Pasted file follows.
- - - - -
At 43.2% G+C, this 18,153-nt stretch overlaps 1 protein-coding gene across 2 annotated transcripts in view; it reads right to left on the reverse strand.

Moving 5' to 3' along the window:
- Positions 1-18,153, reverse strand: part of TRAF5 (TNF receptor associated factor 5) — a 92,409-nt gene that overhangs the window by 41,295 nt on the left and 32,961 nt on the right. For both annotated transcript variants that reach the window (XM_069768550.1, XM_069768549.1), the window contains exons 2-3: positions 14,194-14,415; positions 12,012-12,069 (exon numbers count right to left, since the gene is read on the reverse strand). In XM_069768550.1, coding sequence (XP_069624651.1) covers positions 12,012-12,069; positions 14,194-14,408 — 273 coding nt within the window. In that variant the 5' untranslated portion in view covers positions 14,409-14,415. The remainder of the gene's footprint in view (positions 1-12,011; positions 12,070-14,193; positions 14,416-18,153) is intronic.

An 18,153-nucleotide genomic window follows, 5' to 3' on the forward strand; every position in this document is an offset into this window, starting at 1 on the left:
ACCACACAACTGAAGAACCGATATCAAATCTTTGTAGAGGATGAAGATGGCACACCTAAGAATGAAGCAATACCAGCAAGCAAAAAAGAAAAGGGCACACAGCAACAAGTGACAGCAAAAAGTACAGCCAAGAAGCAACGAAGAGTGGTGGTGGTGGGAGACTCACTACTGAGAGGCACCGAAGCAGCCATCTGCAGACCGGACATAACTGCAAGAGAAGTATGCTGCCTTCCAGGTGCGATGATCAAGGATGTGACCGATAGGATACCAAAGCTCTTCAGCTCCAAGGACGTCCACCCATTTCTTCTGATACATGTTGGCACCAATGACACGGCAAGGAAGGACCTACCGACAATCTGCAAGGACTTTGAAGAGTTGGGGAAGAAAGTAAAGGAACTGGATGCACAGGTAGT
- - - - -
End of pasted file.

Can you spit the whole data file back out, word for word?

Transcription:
At 43.2% G+C, this 18,153-nt stretch overlaps 1 protein-coding gene across 2 annotated transcripts in view; it reads right to left on the reverse strand.

Moving 5' to 3' along the window:
- Positions 1-18,153, reverse strand: part of TRAF5 (TNF receptor associated factor 5) — a 92,409-nt gene that overhangs the window by 41,295 nt on the left and 32,961 nt on the right. For both annotated transcript variants that reach the window (XM_069768550.1, XM_069768549.1), the window contains exons 2-3: positions 14,194-14,415; positions 12,012-12,069 (exon numbers count right to left, since the gene is read on the reverse strand). In XM_069768550.1, coding sequence (XP_069624651.1) covers positions 12,012-12,069; positions 14,194-14,408 — 273 coding nt within the window. In that variant the 5' untranslated portion in view covers positions 14,409-14,415. The remainder of the gene's footprint in view (positions 1-12,011; positions 12,070-14,193; positions 14,416-18,153) is intronic.

An 18,153-nucleotide genomic window follows, 5' to 3' on the forward strand; every position in this document is an offset into this window, starting at 1 on the left:
ACCACACAACTGAAGAACCGATATCAAATCTTTGTAGAGGATGAAGATGGCACACCTAAGAATGAAGCAATACCAGCAAGCAAAAAAGAAAAGGGCACACAGCAACAAGTGACAGCAAAAAGTACAGCCAAGAAGCAACGAAGAGTGGTGGTGGTGGGAGACTCACTACTGAGAGGCACCGAAGCAGCCATCTGCAGACCGGACATAACTGCAAGAGAAGTATGCTGCCTTCCAGGTGCGATGATCAAGGATGTGACCGATAGGATACCAAAGCTCTTCAGCTCCAAGGACGTCCACCCATTTCTTCTGATACATGTTGGCACCAATGACACGGCAAGGAAGGACCTACCGACAATCTGCAAGGACTTTGAAGAGTTGGGGAAGAAAGTAAAGGAACTGGATGCACAGGTAGT